The Bell of Treason

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On 30 September 1938, after his agreement with Hitler on the carve-up of Czechoslovakia, Neville Chamberlain addressed the British crowds: ‘My good friends … I believe it is peace for our time. We thank you from the bottom of our hearts. Go home and get a nice quiet sleep.’ Winston Churchill commented: ‘You have chosen dishonour and you will have war.’

This history of the events leading to the Munich Agreement and its aftermath is told for the first time from the point of view of the peoples of Czechoslovakia. Basing its account on countless previously unexamined sources, including press, memoirs, private journals, army plans, cabinet records, and radio, The Bell of Treason presents one of the most shameful episodes in modern European history in a tragic new shape. Among its most explosive revelations is the strength of the French and Czechoslovak forces before Munich. Germany’s dominance turns out to have been an illusion. The case for appeasement never existed.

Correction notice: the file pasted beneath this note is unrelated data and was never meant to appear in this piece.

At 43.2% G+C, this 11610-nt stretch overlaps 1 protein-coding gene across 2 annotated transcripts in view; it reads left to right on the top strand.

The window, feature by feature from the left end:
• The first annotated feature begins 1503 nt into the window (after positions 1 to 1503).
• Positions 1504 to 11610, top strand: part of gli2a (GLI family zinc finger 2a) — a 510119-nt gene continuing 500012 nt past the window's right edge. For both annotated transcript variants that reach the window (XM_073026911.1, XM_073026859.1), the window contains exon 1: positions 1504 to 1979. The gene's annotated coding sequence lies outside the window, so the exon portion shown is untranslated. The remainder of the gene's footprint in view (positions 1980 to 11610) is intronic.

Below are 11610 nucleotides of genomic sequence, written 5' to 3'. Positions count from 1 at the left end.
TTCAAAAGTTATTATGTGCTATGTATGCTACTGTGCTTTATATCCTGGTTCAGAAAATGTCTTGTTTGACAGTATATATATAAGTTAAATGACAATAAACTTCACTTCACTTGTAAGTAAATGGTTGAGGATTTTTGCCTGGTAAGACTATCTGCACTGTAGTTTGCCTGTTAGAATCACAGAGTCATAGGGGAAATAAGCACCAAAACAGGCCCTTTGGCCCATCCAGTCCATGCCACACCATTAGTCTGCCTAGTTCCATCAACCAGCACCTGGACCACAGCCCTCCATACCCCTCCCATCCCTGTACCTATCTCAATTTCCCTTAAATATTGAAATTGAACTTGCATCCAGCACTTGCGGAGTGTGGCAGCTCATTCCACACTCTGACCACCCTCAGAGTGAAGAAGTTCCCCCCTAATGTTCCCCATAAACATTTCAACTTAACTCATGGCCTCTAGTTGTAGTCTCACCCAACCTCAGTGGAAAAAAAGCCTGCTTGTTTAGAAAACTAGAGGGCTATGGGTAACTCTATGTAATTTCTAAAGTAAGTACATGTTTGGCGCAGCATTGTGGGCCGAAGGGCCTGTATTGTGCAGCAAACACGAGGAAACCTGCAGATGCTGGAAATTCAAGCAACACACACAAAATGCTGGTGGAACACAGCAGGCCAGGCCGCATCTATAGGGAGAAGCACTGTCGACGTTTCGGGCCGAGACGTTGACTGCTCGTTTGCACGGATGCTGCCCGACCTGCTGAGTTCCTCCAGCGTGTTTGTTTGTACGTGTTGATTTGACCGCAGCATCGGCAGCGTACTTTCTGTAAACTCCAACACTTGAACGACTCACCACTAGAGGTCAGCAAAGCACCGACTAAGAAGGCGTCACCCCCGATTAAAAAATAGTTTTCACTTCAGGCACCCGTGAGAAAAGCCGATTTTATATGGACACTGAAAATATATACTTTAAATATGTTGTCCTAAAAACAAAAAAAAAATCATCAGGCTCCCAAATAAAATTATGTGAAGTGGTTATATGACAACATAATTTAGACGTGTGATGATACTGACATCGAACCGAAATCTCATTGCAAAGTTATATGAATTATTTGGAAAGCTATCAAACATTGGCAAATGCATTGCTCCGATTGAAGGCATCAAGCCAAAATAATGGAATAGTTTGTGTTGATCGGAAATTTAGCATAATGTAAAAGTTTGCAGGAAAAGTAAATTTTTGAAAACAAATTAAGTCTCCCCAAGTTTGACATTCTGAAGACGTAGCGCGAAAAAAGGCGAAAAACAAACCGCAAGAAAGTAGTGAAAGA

The Czechoslovak authorities were Cassandras in their own country, the only ones who could see Hitler’s threat for what it was. In The Bell of Treason, their doomed struggle against extinction and the complacency of their notional allies finally gets the memorial it deserves.

 

The Orient, the Liberal Movement, and the Eastern Crisis of 1839-41

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The indomitable Mehemet Ali, from tobacco merchant and soldier of fortune, had risen to become Pasha of Egypt. After a bitter war with his suzerain the Ottoman Sultan, he had subjugated Syria, including Lebanon and Palestine. When the Ottomans tried and failed to wrest back this acquisition, the European great powers took matters into their own hands. But while the French supported Mehemet Ali, Britain, Austria, Prussia, and Russia favoured curbing the Egyptian rebel.

The Eastern Crisis shook Europe to the brink of a general war. It was the most dangerous diplomatic clash since 1815. Its by-product, the Rhine Crisis, was a landmark in Franco-German hostility and the German unification process. Until now, this story has been told in the staid terms of diplomatic histories. The Eastern Crisis, the book argues, marked the first of many modern-era attempts to “improve” the region by moulding it in a Western image. As the conflict between Pasha and Sultan became the object of great-power intervention, it was overridden by the European struggle between Liberalism and Reaction, with Whig reformism playing third party. And as the great powers jointly intervened on the Middle Eastern scene for the first time since the crusades, Jerusalem’s fate returned to the fore.